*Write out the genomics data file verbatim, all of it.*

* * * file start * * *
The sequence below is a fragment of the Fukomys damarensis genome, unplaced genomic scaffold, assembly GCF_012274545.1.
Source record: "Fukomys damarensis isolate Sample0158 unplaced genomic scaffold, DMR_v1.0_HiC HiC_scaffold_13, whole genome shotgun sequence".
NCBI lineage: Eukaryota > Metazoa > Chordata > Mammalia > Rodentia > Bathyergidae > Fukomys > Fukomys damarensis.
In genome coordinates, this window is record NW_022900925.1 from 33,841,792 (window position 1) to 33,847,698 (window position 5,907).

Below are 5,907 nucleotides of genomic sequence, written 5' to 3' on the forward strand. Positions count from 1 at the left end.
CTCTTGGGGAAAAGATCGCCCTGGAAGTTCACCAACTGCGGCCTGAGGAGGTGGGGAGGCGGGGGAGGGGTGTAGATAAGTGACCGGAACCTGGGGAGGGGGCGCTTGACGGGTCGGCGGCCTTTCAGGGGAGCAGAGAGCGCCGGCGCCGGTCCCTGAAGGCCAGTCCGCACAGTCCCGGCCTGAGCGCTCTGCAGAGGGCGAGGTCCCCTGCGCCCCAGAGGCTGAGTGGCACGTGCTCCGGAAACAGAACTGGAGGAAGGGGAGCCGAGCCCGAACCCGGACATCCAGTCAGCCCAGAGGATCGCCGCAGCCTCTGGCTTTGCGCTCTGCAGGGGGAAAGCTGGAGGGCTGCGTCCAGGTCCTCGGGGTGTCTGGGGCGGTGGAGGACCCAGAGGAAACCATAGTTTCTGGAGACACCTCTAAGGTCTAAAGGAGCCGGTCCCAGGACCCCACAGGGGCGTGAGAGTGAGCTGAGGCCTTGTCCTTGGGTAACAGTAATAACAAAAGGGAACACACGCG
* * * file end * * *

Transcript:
The sequence below is a fragment of the Fukomys damarensis genome, unplaced genomic scaffold, assembly GCF_012274545.1.
Source record: "Fukomys damarensis isolate Sample0158 unplaced genomic scaffold, DMR_v1.0_HiC HiC_scaffold_13, whole genome shotgun sequence".
NCBI lineage: Eukaryota > Metazoa > Chordata > Mammalia > Rodentia > Bathyergidae > Fukomys > Fukomys damarensis.
In genome coordinates, this window is record NW_022900925.1 from 33,841,792 (window position 1) to 33,847,698 (window position 5,907).

Below are 5,907 nucleotides of genomic sequence, written 5' to 3' on the forward strand. Positions count from 1 at the left end.
CTCTTGGGGAAAAGATCGCCCTGGAAGTTCACCAACTGCGGCCTGAGGAGGTGGGGAGGCGGGGGAGGGGTGTAGATAAGTGACCGGAACCTGGGGAGGGGGCGCTTGACGGGTCGGCGGCCTTTCAGGGGAGCAGAGAGCGCCGGCGCCGGTCCCTGAAGGCCAGTCCGCACAGTCCCGGCCTGAGCGCTCTGCAGAGGGCGAGGTCCCCTGCGCCCCAGAGGCTGAGTGGCACGTGCTCCGGAAACAGAACTGGAGGAAGGGGAGCCGAGCCCGAACCCGGACATCCAGTCAGCCCAGAGGATCGCCGCAGCCTCTGGCTTTGCGCTCTGCAGGGGGAAAGCTGGAGGGCTGCGTCCAGGTCCTCGGGGTGTCTGGGGCGGTGGAGGACCCAGAGGAAACCATAGTTTCTGGAGACACCTCTAAGGTCTAAAGGAGCCGGTCCCAGGACCCCACAGGGGCGTGAGAGTGAGCTGAGGCCTTGTCCTTGGGTAACAGTAATAACAAAAGGGAACACACGCG